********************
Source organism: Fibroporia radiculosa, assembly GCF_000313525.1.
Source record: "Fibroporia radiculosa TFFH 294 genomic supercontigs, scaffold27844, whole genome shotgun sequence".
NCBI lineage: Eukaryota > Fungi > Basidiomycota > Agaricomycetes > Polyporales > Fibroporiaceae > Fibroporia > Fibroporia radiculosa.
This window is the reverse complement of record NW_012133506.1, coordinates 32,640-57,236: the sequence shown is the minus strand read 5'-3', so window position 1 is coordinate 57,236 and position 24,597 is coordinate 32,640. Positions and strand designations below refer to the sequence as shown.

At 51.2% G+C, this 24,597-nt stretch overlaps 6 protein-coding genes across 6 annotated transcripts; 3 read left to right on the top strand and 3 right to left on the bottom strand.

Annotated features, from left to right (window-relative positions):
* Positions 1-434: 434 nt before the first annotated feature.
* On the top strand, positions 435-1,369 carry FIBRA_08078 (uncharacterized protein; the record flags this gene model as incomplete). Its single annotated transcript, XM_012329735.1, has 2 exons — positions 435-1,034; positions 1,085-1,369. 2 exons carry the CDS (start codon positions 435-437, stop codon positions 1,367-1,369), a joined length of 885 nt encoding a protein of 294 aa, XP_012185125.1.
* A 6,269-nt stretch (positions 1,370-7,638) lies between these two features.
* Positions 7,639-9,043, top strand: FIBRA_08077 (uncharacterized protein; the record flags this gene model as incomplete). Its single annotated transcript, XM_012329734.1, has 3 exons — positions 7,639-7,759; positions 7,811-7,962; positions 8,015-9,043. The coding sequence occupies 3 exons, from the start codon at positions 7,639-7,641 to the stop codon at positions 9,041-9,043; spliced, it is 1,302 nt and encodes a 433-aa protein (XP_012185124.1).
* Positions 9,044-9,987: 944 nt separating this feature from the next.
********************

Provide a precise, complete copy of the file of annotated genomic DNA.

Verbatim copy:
Source organism: Fibroporia radiculosa, assembly GCF_000313525.1.
Source record: "Fibroporia radiculosa TFFH 294 genomic supercontigs, scaffold27844, whole genome shotgun sequence".
NCBI lineage: Eukaryota > Fungi > Basidiomycota > Agaricomycetes > Polyporales > Fibroporiaceae > Fibroporia > Fibroporia radiculosa.
This window is the reverse complement of record NW_012133506.1, coordinates 32,640-57,236: the sequence shown is the minus strand read 5'-3', so window position 1 is coordinate 57,236 and position 24,597 is coordinate 32,640. Positions and strand designations below refer to the sequence as shown.

At 51.2% G+C, this 24,597-nt stretch overlaps 6 protein-coding genes across 6 annotated transcripts; 3 read left to right on the top strand and 3 right to left on the bottom strand.

Annotated features, from left to right (window-relative positions):
* Positions 1-434: 434 nt before the first annotated feature.
* On the top strand, positions 435-1,369 carry FIBRA_08078 (uncharacterized protein; the record flags this gene model as incomplete). Its single annotated transcript, XM_012329735.1, has 2 exons — positions 435-1,034; positions 1,085-1,369. 2 exons carry the CDS (start codon positions 435-437, stop codon positions 1,367-1,369), a joined length of 885 nt encoding a protein of 294 aa, XP_012185125.1.
* A 6,269-nt stretch (positions 1,370-7,638) lies between these two features.
* Positions 7,639-9,043, top strand: FIBRA_08077 (uncharacterized protein; the record flags this gene model as incomplete). Its single annotated transcript, XM_012329734.1, has 3 exons — positions 7,639-7,759; positions 7,811-7,962; positions 8,015-9,043. The coding sequence occupies 3 exons, from the start codon at positions 7,639-7,641 to the stop codon at positions 9,041-9,043; spliced, it is 1,302 nt and encodes a 433-aa protein (XP_012185124.1).
* Positions 9,044-9,987: 944 nt separating this feature from the next.